Stingless bees in the Colombian Andes are adapting to the insecticide abamectin, a derivative of the widely used insecticide ivermectin, by ingesting it along with pollen from pasture flowers. Researchers collected bee bread from 16 wild colonies of Tetragonisca angustula over four months and analyzed it for pesticides. They found abamectin in 59.3% of the samples, with varying concentrations. Despite potentially lethal levels, colonies with high abamectin content grew at similar rates to those with low levels.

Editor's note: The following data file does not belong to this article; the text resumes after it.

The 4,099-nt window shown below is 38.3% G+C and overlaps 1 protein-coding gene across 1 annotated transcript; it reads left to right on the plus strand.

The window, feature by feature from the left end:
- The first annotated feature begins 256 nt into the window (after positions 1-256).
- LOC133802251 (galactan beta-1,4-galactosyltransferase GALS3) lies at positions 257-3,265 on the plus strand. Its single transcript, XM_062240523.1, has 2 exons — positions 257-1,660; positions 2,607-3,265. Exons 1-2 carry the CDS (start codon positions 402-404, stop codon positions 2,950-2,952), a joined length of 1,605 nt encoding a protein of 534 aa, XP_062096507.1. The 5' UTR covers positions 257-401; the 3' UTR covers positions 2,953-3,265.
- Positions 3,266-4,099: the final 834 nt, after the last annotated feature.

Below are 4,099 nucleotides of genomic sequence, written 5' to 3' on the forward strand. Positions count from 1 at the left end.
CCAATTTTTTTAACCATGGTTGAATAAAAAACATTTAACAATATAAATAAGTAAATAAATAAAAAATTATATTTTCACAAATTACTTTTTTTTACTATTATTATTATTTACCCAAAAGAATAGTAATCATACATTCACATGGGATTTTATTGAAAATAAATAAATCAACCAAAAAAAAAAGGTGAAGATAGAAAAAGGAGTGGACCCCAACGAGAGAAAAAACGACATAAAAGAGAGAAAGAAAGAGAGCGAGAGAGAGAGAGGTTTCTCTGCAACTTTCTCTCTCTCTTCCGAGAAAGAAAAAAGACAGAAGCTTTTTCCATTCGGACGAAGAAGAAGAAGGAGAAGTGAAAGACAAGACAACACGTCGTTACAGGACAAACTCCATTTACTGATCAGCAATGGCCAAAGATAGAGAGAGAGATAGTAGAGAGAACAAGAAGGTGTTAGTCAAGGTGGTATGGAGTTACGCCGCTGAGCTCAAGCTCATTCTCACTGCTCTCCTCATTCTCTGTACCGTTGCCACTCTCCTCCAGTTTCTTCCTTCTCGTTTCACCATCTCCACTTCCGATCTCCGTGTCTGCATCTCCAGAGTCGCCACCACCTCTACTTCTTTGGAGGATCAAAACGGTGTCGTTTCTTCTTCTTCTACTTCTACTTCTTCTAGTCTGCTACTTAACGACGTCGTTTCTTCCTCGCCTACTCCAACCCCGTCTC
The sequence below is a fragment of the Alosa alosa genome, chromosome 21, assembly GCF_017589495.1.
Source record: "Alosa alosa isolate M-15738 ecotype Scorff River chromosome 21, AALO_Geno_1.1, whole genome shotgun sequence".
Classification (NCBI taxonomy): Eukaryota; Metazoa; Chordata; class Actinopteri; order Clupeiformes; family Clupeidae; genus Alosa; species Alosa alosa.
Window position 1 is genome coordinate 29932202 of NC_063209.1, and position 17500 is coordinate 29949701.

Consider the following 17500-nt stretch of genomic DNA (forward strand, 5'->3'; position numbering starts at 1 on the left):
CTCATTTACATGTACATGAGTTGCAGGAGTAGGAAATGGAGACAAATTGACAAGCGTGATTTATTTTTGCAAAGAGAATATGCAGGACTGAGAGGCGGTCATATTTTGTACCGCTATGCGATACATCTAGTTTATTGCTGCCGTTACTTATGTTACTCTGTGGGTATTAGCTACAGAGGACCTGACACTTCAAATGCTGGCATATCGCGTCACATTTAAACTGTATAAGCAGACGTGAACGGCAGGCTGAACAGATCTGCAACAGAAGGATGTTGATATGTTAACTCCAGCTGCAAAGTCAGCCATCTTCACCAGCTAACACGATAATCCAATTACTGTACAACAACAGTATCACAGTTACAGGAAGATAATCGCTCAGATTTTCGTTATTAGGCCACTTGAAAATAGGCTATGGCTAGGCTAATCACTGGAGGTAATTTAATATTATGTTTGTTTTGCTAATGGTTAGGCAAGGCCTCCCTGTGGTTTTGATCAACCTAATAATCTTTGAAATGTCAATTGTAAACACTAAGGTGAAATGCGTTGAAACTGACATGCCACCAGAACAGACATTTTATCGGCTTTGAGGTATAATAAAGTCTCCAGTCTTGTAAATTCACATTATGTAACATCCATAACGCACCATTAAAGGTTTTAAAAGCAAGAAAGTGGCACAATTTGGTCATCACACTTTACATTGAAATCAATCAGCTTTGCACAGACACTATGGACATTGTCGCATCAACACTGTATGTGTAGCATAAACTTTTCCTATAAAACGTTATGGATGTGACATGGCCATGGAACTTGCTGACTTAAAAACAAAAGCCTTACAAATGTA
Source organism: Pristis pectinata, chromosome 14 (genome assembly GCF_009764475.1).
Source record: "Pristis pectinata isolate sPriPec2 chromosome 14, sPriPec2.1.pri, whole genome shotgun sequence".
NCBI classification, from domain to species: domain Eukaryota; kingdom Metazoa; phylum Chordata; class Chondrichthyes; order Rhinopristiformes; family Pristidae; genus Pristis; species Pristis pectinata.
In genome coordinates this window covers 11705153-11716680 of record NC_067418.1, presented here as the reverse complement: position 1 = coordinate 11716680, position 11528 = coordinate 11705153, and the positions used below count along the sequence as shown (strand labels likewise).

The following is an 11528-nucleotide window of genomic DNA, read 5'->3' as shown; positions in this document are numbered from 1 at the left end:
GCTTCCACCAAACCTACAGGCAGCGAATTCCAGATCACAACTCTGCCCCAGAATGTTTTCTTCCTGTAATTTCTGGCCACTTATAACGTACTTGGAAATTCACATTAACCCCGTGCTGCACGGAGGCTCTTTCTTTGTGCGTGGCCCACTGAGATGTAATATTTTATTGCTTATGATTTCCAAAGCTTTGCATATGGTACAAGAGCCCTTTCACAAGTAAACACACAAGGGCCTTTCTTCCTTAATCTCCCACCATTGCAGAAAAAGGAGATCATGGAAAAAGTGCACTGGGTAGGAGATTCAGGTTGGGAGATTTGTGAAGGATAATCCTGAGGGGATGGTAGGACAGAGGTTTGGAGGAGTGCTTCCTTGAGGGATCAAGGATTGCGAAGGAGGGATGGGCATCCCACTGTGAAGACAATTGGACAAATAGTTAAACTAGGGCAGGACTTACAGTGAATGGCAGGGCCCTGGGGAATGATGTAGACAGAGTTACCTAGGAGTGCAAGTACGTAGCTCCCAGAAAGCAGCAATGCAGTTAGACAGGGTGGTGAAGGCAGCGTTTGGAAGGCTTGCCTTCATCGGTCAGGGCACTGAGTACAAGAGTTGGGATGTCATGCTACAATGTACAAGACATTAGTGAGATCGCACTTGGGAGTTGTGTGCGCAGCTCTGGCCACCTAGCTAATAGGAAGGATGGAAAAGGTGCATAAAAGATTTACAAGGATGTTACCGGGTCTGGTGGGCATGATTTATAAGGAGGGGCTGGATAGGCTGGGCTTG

Manipulative experiments revealed that bees in pasture-rich areas were developing tolerance to abamectin, originating from cattle anti-parasite medication excreted into the soil and absorbed by plants. The plants then convert ivermectin into abamectin. This adaptation allows bee colonies in high-pasture regions to thrive similarly to those in low-pasture areas. The study, published in PNAS Nexus, highlights the complex interactions between agricultural practices, insecticides, and insect adaptations in natural ecosystems.

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